Furber, Dr. Kendra

Dr. Kendra Furber
PhD Assistant Professor
Email: Phone:
250-960-5230
Office:
Room 9-393 NHSC, UNBC
Campus:
  • Prince George

Biography

Dr. Kendra Furber is a new faculty member in the Northern Medical Program beginning in May 2019. She received a PhD in Neuroscience from the Hotchkiss Brain Institute at the University of Calgary. Then. She was awarded an endMS fellowship from Multiple Sclerosis Society of Canada for postdoctoral training at the University of Saskatchewan. She also worked as a Research Associate at the Cameco Multiple Sclerosis Neuroscience Research Centre and as sessional instructor in the Department of Anatomy, Physiology and Pharmacology at the University of Saskatchewan prior to joining the NMP at the University of Northern British Columbia.

Research and Expertise

My research is focused on myelination in the central nervous system. Proper myelination is important for protection of nerve cells and ensuring fast, efficient transmission of nerve impulses in the brain and spinal cord. She does basic biomedical research investigating how cells, called oligodendrocytes, form the myelin sheath during development and aging. This research involves interdisciplinary lab techniques that bridge the fields of neuroscience, cell biology and biochemistry. The overall aim of the research is to understand the cellular and molecular mechanisms that regulate i) the development of mature oligodendrocytes from progenitor cells and ii) the interactions between oligodendrocytes and neurons. This will provide fundamental insights into how to protect and repair myelin in neurological disorders, such as multiple sclerosis.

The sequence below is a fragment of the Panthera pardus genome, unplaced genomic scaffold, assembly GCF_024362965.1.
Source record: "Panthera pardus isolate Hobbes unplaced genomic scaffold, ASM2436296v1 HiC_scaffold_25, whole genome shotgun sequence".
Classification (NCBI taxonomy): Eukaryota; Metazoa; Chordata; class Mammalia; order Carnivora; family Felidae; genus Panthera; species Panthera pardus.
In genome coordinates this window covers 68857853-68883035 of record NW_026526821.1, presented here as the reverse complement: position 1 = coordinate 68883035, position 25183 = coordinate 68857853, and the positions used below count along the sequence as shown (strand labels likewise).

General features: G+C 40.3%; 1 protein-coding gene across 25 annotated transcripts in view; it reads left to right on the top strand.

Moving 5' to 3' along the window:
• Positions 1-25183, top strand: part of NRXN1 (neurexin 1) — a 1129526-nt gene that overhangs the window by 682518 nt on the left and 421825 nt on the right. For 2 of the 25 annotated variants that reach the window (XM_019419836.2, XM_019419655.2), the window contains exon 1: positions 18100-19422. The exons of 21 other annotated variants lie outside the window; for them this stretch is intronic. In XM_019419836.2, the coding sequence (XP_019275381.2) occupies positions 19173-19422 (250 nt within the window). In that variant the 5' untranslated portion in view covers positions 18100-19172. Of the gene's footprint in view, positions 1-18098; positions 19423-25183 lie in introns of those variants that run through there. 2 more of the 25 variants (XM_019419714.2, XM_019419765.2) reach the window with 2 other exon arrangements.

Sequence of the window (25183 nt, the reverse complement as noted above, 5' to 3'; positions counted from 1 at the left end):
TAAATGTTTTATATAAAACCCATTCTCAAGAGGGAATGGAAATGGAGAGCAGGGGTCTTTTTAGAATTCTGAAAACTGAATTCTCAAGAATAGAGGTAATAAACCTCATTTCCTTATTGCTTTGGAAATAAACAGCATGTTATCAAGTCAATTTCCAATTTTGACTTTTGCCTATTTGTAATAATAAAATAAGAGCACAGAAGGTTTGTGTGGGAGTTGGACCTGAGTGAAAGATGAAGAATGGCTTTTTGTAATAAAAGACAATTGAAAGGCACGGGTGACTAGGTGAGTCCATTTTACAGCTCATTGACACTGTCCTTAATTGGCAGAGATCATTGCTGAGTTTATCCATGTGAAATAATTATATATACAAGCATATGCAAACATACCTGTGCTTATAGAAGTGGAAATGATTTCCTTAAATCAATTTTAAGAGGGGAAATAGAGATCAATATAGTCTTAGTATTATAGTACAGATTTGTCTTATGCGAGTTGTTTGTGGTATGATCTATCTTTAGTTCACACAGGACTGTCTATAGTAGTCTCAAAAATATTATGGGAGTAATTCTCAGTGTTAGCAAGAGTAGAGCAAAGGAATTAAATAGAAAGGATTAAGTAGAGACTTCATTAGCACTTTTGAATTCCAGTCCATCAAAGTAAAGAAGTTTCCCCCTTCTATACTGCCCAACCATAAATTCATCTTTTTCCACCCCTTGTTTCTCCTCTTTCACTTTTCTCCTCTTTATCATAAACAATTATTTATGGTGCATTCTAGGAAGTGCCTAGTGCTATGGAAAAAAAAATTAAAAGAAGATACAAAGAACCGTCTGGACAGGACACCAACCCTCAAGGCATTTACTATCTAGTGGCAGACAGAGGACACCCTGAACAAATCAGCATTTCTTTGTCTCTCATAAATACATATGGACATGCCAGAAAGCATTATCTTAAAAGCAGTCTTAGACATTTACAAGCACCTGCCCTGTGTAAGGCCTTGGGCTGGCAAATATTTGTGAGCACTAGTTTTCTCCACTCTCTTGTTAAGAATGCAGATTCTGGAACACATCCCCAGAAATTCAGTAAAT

For current research opportunities for undergraduate and graduate students in the lab, contact Dr. Furber by email.

Selected Publications

For a complete list of Dr. Furber’s publications, please visit her PubMed page.

Education

  • PhD (Neuroscience), University of Calgary, 2010
  • BSc (Physiology, Honors), University of Saskatchewan, 2004
  • BA (Psychology, 3-year), University of Saskatchewan, 2004